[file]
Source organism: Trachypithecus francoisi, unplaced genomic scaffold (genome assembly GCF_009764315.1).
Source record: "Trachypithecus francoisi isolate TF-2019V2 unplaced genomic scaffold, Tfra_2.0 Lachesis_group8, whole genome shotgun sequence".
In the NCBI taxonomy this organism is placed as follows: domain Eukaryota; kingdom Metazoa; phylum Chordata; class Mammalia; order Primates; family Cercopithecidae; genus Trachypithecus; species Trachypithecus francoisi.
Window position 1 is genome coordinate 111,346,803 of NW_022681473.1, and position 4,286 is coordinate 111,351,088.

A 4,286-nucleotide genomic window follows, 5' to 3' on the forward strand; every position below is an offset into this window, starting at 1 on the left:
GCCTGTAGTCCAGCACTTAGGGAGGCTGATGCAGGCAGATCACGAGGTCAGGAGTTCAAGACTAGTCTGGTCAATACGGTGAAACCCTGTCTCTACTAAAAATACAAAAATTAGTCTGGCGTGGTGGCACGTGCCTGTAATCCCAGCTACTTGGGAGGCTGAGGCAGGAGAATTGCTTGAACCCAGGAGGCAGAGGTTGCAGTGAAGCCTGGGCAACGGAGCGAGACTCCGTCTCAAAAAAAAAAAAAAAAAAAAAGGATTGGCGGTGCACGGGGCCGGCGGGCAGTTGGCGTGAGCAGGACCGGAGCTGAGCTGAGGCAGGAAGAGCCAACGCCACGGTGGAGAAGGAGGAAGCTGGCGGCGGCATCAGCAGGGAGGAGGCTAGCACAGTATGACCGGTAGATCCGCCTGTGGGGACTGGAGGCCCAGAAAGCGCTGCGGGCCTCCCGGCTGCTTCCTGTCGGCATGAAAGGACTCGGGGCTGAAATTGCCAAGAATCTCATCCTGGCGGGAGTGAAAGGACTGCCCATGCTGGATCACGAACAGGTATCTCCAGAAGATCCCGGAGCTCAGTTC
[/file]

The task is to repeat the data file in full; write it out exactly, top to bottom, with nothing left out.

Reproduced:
Source organism: Trachypithecus francoisi, unplaced genomic scaffold (genome assembly GCF_009764315.1).
Source record: "Trachypithecus francoisi isolate TF-2019V2 unplaced genomic scaffold, Tfra_2.0 Lachesis_group8, whole genome shotgun sequence".
In the NCBI taxonomy this organism is placed as follows: domain Eukaryota; kingdom Metazoa; phylum Chordata; class Mammalia; order Primates; family Cercopithecidae; genus Trachypithecus; species Trachypithecus francoisi.
Window position 1 is genome coordinate 111,346,803 of NW_022681473.1, and position 4,286 is coordinate 111,351,088.

A 4,286-nucleotide genomic window follows, 5' to 3' on the forward strand; every position below is an offset into this window, starting at 1 on the left:
GCCTGTAGTCCAGCACTTAGGGAGGCTGATGCAGGCAGATCACGAGGTCAGGAGTTCAAGACTAGTCTGGTCAATACGGTGAAACCCTGTCTCTACTAAAAATACAAAAATTAGTCTGGCGTGGTGGCACGTGCCTGTAATCCCAGCTACTTGGGAGGCTGAGGCAGGAGAATTGCTTGAACCCAGGAGGCAGAGGTTGCAGTGAAGCCTGGGCAACGGAGCGAGACTCCGTCTCAAAAAAAAAAAAAAAAAAAAAGGATTGGCGGTGCACGGGGCCGGCGGGCAGTTGGCGTGAGCAGGACCGGAGCTGAGCTGAGGCAGGAAGAGCCAACGCCACGGTGGAGAAGGAGGAAGCTGGCGGCGGCATCAGCAGGGAGGAGGCTAGCACAGTATGACCGGTAGATCCGCCTGTGGGGACTGGAGGCCCAGAAAGCGCTGCGGGCCTCCCGGCTGCTTCCTGTCGGCATGAAAGGACTCGGGGCTGAAATTGCCAAGAATCTCATCCTGGCGGGAGTGAAAGGACTGCCCATGCTGGATCACGAACAGGTATCTCCAGAAGATCCCGGAGCTCAGTTC